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This paper originally appeared in The University of Florida Law Review, v. 39, no. 2 (Spring 1987), and was presented at the "Conference on Procedural Due Process: Liberty and Justice," University of Florida, February 13-14, 1987. The author explores the public dimension of the due process theory: the role of the public in the adjudicative process, and the function of the adjudicative process for the public. The author considers the role the public plays as an audience, the modes of adjudication, the problems associated with public access, and the forms of public participation.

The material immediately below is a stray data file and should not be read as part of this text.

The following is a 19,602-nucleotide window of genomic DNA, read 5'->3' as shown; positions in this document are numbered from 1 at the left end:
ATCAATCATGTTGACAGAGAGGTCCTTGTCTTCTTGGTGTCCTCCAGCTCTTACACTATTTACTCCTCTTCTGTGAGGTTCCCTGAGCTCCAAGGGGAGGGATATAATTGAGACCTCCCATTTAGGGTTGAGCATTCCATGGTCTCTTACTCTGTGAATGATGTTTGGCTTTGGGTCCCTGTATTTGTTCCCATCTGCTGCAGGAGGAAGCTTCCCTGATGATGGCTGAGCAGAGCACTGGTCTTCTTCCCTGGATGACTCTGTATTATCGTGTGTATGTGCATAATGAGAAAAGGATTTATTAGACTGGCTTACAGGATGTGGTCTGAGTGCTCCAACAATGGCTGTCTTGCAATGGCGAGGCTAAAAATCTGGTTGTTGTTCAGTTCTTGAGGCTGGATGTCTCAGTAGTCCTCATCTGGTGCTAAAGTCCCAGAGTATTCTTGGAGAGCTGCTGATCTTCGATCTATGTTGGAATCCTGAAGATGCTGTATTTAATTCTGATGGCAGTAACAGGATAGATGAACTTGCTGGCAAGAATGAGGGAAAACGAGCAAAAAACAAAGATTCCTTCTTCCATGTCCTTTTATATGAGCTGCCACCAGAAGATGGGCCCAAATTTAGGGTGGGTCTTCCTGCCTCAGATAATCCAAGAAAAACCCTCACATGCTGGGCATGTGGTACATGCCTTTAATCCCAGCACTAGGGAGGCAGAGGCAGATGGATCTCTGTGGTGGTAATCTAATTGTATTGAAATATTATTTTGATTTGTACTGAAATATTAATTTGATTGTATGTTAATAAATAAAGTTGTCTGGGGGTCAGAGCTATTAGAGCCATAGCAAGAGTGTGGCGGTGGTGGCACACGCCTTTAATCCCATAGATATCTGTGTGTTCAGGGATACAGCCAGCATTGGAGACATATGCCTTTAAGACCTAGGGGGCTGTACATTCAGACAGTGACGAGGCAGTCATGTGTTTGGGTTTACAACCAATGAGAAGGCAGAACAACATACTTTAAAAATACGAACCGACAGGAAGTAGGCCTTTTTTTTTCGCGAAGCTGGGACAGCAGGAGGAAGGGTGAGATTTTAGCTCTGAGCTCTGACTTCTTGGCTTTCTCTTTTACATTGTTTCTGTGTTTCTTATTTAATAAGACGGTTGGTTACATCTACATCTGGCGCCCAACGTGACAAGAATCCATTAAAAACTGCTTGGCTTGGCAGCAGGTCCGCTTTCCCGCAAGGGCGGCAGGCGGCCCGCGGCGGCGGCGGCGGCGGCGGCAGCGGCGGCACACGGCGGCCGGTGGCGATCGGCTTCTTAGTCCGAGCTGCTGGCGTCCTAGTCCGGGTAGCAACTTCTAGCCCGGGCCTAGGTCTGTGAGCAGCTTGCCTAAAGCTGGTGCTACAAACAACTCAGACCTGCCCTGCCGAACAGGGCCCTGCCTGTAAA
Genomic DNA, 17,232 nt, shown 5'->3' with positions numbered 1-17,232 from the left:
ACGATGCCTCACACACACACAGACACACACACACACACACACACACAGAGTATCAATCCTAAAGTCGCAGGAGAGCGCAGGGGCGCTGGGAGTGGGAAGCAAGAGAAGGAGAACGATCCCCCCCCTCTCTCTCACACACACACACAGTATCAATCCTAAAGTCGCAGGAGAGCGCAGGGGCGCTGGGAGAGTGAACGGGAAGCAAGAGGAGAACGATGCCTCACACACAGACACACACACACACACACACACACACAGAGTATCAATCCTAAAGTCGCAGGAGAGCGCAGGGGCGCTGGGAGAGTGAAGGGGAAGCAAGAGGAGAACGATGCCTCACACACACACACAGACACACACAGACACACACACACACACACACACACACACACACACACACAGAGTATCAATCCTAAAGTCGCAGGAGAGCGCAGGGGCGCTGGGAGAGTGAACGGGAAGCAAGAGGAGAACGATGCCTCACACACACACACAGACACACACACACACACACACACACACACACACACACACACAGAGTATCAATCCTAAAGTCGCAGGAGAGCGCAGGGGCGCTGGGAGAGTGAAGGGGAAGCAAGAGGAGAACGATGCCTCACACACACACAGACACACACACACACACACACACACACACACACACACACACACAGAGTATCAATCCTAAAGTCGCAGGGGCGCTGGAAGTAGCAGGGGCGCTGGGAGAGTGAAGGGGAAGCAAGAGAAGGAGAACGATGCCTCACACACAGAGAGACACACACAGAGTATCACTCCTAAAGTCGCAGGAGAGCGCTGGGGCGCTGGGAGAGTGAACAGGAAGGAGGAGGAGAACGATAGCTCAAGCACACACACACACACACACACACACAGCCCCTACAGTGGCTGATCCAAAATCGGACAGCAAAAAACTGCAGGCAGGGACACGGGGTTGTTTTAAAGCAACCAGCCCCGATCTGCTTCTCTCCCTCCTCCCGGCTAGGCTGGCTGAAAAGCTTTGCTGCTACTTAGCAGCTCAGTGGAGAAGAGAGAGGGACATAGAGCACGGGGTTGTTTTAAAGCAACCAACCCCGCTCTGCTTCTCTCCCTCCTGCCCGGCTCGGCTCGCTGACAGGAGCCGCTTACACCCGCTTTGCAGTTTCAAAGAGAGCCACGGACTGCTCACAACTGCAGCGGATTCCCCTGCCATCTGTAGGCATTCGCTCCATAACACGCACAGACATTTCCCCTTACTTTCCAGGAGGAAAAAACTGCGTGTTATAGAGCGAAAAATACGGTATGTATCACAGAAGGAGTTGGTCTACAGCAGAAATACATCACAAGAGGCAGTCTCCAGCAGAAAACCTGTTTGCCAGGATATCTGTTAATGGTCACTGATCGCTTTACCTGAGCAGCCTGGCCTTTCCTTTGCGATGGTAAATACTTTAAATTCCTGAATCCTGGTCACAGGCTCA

This report is part of the RAND Corporation paper series. The paper was a product of the RAND Corporation from 1948 to 2003 that captured speeches, memorials, and derivative research, usually prepared on authors' own time and meant to be the scholarly or scientific contribution of individual authors to their professional fields. Papers were less formal than reports and did not require rigorous peer review.

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